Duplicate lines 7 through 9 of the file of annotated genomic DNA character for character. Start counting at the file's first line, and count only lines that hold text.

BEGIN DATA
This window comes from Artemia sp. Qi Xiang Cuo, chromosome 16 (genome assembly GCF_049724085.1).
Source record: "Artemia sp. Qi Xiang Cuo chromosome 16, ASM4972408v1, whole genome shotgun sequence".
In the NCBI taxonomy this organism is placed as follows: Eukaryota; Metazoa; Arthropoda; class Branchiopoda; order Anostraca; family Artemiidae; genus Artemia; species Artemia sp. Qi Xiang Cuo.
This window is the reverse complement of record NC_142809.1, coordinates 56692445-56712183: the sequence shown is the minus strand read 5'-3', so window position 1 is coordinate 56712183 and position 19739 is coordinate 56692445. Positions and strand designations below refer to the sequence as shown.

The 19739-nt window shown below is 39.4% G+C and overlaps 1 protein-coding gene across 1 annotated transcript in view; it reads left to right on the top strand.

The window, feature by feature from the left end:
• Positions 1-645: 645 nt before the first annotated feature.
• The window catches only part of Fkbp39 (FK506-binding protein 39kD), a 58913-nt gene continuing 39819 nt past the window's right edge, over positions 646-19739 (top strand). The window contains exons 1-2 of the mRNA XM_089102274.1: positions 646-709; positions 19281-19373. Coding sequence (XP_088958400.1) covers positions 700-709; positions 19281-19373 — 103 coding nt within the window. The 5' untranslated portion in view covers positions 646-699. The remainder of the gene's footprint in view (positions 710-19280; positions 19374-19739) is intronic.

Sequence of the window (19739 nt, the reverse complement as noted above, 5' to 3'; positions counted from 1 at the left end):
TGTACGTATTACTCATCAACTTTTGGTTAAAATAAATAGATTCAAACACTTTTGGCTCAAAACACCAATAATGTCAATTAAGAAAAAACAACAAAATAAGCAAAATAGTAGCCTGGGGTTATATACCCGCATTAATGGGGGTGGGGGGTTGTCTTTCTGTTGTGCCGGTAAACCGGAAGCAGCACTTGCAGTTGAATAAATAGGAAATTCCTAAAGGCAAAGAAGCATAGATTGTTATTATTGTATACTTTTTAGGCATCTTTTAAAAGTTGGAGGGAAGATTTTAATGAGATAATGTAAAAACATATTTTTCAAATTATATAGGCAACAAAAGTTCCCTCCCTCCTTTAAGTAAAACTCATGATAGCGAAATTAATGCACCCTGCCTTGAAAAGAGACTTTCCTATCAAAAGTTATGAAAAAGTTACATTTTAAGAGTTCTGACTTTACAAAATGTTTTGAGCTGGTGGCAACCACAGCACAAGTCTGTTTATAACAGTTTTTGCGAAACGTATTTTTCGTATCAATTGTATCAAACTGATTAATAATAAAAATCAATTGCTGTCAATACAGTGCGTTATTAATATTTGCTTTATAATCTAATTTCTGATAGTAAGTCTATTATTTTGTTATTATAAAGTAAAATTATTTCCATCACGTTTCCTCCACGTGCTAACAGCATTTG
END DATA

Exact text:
• Positions 1-645: 645 nt before the first annotated feature.
• The window catches only part of Fkbp39 (FK506-binding protein 39kD), a 58913-nt gene continuing 39819 nt past the window's right edge, over positions 646-19739 (top strand). The window contains exons 1-2 of the mRNA XM_089102274.1: positions 646-709; positions 19281-19373. Coding sequence (XP_088958400.1) covers positions 700-709; positions 19281-19373 — 103 coding nt within the window. The 5' untranslated portion in view covers positions 646-699. The remainder of the gene's footprint in view (positions 710-19280; positions 19374-19739) is intronic.

Sequence of the window (19739 nt, the reverse complement as noted above, 5' to 3'; positions counted from 1 at the left end):